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This post is a note that includes my thoughts about something I found online. Check it out yourself!

When you hear the job title "Designer", what do you think of? I have to admit that I'm guilty of primarily thinking of folks combining colors, creating gradients, and drawing icons โ€“ visual designers.

The field of design is much broader, though. Think of UX designers, UI designers, Content Designers, Interaction Designers; while there are countless variants, there's one thing all professions have in common. A designer's job is to understand people and users to create great stuff (whatever that means in their area of expertise).

I just watched Anna E. Cook's talk Why We Need More Accessibility Designers, and I haven't heard of the job title "accessibility designer" before. Anne does a fabulous job explaining why more people should have accessibility as their core job. Let me share my talk highlights.

If you've been advocating for accessibility already, you probably know that accessibility is most of the time an afterthought. In most product development processes, accessibility issues are only discovered in the testing or "already deployed to production" state. That's why accessibility constantly delays deadlines and fails QA; "it's just too hard to get right"!

Graph with the headline "67% of accessibility issues can originate in design" pointing out how much time it takes to fix accessibility errors later (development 6x, testing 12x, production 30x)

But isn't the reason that it's so difficult to get right that too few people consider "all users" and are educated in accessibility topics. There seems to be a massive knowledge gap in our industry; accessibility is no focus for most designers today.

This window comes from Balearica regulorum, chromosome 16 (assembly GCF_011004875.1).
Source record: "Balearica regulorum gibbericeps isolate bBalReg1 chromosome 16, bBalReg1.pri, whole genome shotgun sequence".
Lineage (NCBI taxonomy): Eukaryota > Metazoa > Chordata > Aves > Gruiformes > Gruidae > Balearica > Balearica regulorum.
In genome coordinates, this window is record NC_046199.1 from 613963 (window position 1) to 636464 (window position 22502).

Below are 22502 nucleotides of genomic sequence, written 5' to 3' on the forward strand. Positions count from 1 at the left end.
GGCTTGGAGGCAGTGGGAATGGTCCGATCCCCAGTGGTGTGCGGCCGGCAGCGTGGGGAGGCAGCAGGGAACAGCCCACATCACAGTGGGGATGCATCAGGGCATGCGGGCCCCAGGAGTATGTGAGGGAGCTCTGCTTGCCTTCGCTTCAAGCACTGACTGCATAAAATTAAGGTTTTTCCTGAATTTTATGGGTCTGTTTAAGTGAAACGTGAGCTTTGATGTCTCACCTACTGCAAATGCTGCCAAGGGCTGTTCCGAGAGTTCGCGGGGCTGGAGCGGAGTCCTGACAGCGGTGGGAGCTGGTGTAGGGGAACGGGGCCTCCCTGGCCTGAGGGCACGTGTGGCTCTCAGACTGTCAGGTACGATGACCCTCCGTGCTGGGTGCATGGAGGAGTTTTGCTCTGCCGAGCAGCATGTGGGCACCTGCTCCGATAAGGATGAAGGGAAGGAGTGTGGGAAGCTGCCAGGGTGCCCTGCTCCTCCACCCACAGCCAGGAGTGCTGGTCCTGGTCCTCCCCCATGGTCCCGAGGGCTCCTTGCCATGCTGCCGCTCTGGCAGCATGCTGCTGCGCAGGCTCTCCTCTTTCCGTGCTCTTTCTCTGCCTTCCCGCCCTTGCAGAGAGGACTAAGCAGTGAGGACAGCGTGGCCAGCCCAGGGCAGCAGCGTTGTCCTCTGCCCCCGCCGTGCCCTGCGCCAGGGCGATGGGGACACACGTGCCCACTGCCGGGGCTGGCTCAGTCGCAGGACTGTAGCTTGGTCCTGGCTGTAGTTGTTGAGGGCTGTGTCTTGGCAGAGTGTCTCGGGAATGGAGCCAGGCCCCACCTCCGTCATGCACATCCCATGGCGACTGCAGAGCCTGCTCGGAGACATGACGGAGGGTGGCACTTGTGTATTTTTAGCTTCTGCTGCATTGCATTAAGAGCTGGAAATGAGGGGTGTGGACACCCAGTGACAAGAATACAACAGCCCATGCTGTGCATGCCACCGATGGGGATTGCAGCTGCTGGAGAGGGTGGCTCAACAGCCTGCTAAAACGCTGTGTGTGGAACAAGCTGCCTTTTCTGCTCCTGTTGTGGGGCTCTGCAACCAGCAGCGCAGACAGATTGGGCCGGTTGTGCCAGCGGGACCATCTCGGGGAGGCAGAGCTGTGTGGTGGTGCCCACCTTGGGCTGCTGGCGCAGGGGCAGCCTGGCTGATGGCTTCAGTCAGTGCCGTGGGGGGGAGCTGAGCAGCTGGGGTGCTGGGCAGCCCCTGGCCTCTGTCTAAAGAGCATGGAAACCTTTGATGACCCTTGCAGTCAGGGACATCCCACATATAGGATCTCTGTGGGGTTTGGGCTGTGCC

Anne shares that most product development processes are broken by design (no pun intended), and that's why we need more accessibility designers.

I never realized that 78% of the WCAG (Web Content Accessibility Guidelines) rules and recommendations are design-related. Let me repeat that: 78% of the WCAG success criteria are design-related. How can it be that accessibility is considered so rarely in the design phase, then?

Graphic breaking the WCAG guidelines into dev and design related topics: 64% are design-related, 22% are developer-related, 14% are both

I don't have the answer to this question, but if companies hire more accessibility designers, I'm game! These specialized designers could advocate for accessibility, support and educate product teams (review, brainstorm and influence), and help organizations mature in terms of accessibility.

I love this idea, but most companies are probably not ready for these roles yet. Advocating for accessibility in a company that isn't committed to it can be a long and painful journey. There's still a lot of education needed.

But keep in mind, even if you're company is not focusing on building exceptional (and accessible) products yet, here's a last quote from Anne to close things:

You don't have to have the title "accessibility designer" to make your designs more accessible.

And with that, I just loved this talk! Have fun watching it. ๐Ÿ‘‡

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